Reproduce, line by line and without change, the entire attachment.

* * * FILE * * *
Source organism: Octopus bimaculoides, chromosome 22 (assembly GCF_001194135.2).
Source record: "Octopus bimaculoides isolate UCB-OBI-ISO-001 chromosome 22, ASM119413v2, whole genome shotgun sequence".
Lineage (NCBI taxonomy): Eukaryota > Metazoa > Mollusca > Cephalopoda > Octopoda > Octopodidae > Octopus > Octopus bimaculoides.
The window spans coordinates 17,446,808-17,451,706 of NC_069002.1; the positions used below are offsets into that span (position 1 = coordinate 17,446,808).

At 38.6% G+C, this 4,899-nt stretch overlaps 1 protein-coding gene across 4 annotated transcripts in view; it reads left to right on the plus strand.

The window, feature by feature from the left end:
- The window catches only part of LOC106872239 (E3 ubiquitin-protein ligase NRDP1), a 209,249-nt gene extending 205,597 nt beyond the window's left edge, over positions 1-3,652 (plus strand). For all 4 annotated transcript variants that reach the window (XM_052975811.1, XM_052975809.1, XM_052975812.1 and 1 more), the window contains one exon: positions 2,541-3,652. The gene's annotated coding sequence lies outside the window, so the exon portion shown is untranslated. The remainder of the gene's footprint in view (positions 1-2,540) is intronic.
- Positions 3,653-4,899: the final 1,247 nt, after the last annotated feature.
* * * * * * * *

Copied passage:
Source organism: Octopus bimaculoides, chromosome 22 (assembly GCF_001194135.2).
Source record: "Octopus bimaculoides isolate UCB-OBI-ISO-001 chromosome 22, ASM119413v2, whole genome shotgun sequence".
Lineage (NCBI taxonomy): Eukaryota > Metazoa > Mollusca > Cephalopoda > Octopoda > Octopodidae > Octopus > Octopus bimaculoides.
The window spans coordinates 17,446,808-17,451,706 of NC_069002.1; the positions used below are offsets into that span (position 1 = coordinate 17,446,808).

At 38.6% G+C, this 4,899-nt stretch overlaps 1 protein-coding gene across 4 annotated transcripts in view; it reads left to right on the plus strand.

The window, feature by feature from the left end:
- The window catches only part of LOC106872239 (E3 ubiquitin-protein ligase NRDP1), a 209,249-nt gene extending 205,597 nt beyond the window's left edge, over positions 1-3,652 (plus strand). For all 4 annotated transcript variants that reach the window (XM_052975811.1, XM_052975809.1, XM_052975812.1 and 1 more), the window contains one exon: positions 2,541-3,652. The gene's annotated coding sequence lies outside the window, so the exon portion shown is untranslated. The remainder of the gene's footprint in view (positions 1-2,540) is intronic.
- Positions 3,653-4,899: the final 1,247 nt, after the last annotated feature.